And the crudely drawn animated spots with singing, talking and counting numbers and letters, one of which usually "sponsored" each show, often were mesmerizing ("Let's sing the song of five. How many is five?").
But as any kid who ever watched "Sesame Street" will tell you, the Muppets were the thing.
I was 7 when "Sesame Street" premiered in 1969, introducing Jim Henson's series of expressive felt-covered characters who, at the time, were the "Jurassic Park" of puppetry. I remember sitting Indian-style in front of the TV set and staring so intensely at the squabbling Bert and Ernie, at their bulging white eyes and perfectly synchronized mouths, that they became real.
Other kids wanted to be jet pilots or football players when they grew up. I wanted to operate a Muppet. Jim Henson was my Walt Disney.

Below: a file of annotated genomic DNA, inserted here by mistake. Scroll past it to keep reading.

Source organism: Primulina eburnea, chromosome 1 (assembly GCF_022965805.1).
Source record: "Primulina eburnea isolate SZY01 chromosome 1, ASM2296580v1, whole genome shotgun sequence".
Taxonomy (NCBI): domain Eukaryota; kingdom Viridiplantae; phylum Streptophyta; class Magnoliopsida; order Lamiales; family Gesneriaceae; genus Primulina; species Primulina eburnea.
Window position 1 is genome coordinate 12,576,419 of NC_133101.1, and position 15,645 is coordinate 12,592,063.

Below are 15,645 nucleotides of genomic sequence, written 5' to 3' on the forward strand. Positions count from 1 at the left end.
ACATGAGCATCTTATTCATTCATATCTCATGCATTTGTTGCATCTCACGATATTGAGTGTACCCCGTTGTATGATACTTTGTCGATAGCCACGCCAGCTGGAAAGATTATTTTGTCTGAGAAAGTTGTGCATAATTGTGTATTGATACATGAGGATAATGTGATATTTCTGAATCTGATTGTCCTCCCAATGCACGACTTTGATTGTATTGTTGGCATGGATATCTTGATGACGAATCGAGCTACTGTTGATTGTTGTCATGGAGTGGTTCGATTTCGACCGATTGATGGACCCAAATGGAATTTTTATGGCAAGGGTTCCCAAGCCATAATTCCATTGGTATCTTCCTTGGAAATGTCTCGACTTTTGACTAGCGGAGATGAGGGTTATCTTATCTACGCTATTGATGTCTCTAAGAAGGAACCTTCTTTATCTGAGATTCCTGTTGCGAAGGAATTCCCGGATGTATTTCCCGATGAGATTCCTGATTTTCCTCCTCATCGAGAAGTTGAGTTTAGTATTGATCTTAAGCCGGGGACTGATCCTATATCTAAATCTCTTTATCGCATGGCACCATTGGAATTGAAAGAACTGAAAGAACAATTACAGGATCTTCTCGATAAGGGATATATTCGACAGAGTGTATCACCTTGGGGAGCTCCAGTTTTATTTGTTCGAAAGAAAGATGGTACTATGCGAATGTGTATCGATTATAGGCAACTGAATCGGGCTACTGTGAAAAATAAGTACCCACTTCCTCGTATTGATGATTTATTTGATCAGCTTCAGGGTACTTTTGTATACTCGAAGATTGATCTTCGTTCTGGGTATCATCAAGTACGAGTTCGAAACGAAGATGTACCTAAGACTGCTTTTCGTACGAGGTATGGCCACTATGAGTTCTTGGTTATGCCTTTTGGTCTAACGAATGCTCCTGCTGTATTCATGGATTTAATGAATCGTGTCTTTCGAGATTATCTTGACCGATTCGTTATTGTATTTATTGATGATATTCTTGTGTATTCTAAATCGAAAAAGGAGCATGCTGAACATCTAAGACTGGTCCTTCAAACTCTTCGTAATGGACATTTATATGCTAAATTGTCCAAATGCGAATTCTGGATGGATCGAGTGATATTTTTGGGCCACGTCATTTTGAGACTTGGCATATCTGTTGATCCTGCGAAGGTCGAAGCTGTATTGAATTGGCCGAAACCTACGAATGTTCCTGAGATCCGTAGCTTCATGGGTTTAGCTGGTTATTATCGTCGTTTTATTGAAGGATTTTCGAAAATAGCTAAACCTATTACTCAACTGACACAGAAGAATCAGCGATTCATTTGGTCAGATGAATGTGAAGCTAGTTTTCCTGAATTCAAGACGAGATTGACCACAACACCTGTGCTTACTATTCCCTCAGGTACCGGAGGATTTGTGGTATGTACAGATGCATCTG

I identified with Kermit the Frog in a Charlie Brown sort of way, and no Saturday-morning cartoon creation was cooler than Oscar the Grouch. Of course, I could have lived without the cloying Big Bird, who would be reborn in the 1990s as an equally cloying purple dinosaur.
"Sesame Street" served as a springboard for the Muppets, who helped Henson build an entertainment empire with their own TV shows and feature films. But even after Henson's untimely death in 1990, the Muppets never lost their way to "Sesame Street."
I switched to PBS the other morning and saw Ernie keeping Bert awake in bed by counting noisy fire engines roaring over his head instead of sheep. The bit was just as funny as when I first saw it two decades ago.
It's nice to know there's a place to go where the air is still sweet.